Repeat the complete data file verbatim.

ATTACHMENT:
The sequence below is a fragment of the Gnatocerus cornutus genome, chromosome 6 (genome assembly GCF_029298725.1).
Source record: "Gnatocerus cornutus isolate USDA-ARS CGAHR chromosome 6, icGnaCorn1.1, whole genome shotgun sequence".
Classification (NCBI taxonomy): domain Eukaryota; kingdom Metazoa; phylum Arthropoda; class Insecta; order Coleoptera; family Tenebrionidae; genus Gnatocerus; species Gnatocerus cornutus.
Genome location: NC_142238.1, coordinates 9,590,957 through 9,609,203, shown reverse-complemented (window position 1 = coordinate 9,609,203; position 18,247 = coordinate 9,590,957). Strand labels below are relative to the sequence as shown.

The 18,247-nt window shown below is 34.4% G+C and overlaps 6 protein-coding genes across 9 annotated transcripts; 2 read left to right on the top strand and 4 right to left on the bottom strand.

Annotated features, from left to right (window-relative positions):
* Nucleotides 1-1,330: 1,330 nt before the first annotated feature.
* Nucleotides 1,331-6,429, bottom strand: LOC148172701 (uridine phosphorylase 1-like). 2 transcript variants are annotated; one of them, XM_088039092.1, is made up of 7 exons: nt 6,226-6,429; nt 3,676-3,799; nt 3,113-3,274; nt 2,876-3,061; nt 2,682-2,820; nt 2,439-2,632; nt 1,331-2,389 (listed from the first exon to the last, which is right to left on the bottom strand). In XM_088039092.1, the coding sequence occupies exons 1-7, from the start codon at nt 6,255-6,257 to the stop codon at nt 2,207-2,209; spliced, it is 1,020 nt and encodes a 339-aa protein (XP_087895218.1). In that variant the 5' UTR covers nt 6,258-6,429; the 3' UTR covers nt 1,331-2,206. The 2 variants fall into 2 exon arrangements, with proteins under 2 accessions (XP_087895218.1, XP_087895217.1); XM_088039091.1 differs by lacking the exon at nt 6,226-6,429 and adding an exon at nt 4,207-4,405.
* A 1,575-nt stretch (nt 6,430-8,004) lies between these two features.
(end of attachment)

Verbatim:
The sequence below is a fragment of the Gnatocerus cornutus genome, chromosome 6 (genome assembly GCF_029298725.1).
Source record: "Gnatocerus cornutus isolate USDA-ARS CGAHR chromosome 6, icGnaCorn1.1, whole genome shotgun sequence".
Classification (NCBI taxonomy): domain Eukaryota; kingdom Metazoa; phylum Arthropoda; class Insecta; order Coleoptera; family Tenebrionidae; genus Gnatocerus; species Gnatocerus cornutus.
Genome location: NC_142238.1, coordinates 9,590,957 through 9,609,203, shown reverse-complemented (window position 1 = coordinate 9,609,203; position 18,247 = coordinate 9,590,957). Strand labels below are relative to the sequence as shown.

The 18,247-nt window shown below is 34.4% G+C and overlaps 6 protein-coding genes across 9 annotated transcripts; 2 read left to right on the top strand and 4 right to left on the bottom strand.

Annotated features, from left to right (window-relative positions):
* Nucleotides 1-1,330: 1,330 nt before the first annotated feature.
* Nucleotides 1,331-6,429, bottom strand: LOC148172701 (uridine phosphorylase 1-like). 2 transcript variants are annotated; one of them, XM_088039092.1, is made up of 7 exons: nt 6,226-6,429; nt 3,676-3,799; nt 3,113-3,274; nt 2,876-3,061; nt 2,682-2,820; nt 2,439-2,632; nt 1,331-2,389 (listed from the first exon to the last, which is right to left on the bottom strand). In XM_088039092.1, the coding sequence occupies exons 1-7, from the start codon at nt 6,255-6,257 to the stop codon at nt 2,207-2,209; spliced, it is 1,020 nt and encodes a 339-aa protein (XP_087895218.1). In that variant the 5' UTR covers nt 6,258-6,429; the 3' UTR covers nt 1,331-2,206. The 2 variants fall into 2 exon arrangements, with proteins under 2 accessions (XP_087895218.1, XP_087895217.1); XM_088039091.1 differs by lacking the exon at nt 6,226-6,429 and adding an exon at nt 4,207-4,405.
* A 1,575-nt stretch (nt 6,430-8,004) lies between these two features.